Then pack whatever you won’t be needing for the next few months such as clothes for the opposite season, toys the kids aren’t actively playing with, kitchen gadgets stuffed in cupboards, and extra decorations. Ideally, you could put your packed boxes somewhere potential buyers won’t see: a small corner in the basement, a storage unit, or bargain with a friend or family member to use their garage.
Now that you did all that prep-work, step back and look at your house again with the ‘buyer goggles’ on. The goal is that potential buyers can now see how much storage your house has to offer and the living spaces look lighter and spacious.
With this step, you get the added bonus of getting a head start on the daunting task of packing. By getting rid of a lot of the clutter before you’re even ready to move, you’re one step ahead of the game once the contract is signed and the moving truck is scheduled.
Make a Fire Drill Plan
Picture this: you just got off the phone with your realtor, the house has been listed for 15 minutes and there are 3 buyers who want to see the house NOW. These buyers are hot and it’s time to evacuate. But, you’re not stressed because you read this article and have prepared for this moment. It’s GO time.
Your fire drill plan is simple: keep an empty bin in every room and practice playing “fire drill” with your kids. Set a timer to pick up kid/pet toys, laundry, and whatever else went rouge and put it all in the bins. When it’s the real deal, you can focus on putting the toy shelf back to instagram worthiness. And don’t forget the kitchen–have the big kid take the trash out and put dirty dishes in a bin if you don’t have time to wash them. Either store the bins neatly in your house or bring them in the car with you. I didn’t say this one was pretty, but keep your eye on the prize!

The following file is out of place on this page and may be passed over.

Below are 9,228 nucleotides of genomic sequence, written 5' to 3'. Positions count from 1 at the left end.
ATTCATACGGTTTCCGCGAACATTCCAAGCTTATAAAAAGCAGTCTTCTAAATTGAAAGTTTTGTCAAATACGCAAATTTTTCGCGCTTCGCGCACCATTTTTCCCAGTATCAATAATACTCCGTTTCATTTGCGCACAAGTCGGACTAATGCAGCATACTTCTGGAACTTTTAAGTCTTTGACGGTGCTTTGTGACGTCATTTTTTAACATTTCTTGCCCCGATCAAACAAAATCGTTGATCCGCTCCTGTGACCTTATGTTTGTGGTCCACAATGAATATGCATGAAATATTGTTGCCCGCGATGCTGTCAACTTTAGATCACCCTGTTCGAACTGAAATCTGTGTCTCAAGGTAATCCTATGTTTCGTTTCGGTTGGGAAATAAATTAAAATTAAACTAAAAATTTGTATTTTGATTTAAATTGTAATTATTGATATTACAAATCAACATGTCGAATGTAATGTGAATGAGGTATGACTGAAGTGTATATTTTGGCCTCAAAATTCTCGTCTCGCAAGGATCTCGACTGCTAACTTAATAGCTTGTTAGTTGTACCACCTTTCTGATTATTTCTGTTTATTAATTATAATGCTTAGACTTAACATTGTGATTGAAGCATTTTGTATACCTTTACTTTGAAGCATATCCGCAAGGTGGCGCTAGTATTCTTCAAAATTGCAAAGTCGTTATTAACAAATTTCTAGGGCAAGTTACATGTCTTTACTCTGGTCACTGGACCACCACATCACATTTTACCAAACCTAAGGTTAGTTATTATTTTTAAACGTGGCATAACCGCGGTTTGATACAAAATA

Count to 10…It’s going to be OK
Don’t stress about getting rid of all evidence of kids. You still need your house to function day to day while you’re selling. These precious peanuts, although disastrous at times, make the house feel like a home.
Arriving at home is exactly the emotion we want a buyer to feel. Which brings up the debate about family photos. Though many realtors say you should erase all traces of your personal mementos, I personally don’t think you need to remove them all. It can be a nice touch to see happy photos of you and your loved ones here and there. However, if you feel strongly about privacy or have a crowded shelf or wall covered with family photos, apply the ⅓ rule so that the space looks less cluttered and the potential buyer has room to envision their own sweet memories displayed.
Remember, the goal is to showcase the areas of the house that are functional and beautiful and the process is simple: edit down your own stuff and you’ll reveal the dream home a buyer has been searching for. So, don’t forget to breathe, you totally got this.
Kaleigh Lembo is a realtor with Howard Hanna Real Estate in Syracuse, NY. Download her complete checklist for staging your home at kaleighlembo.howardhanna.com.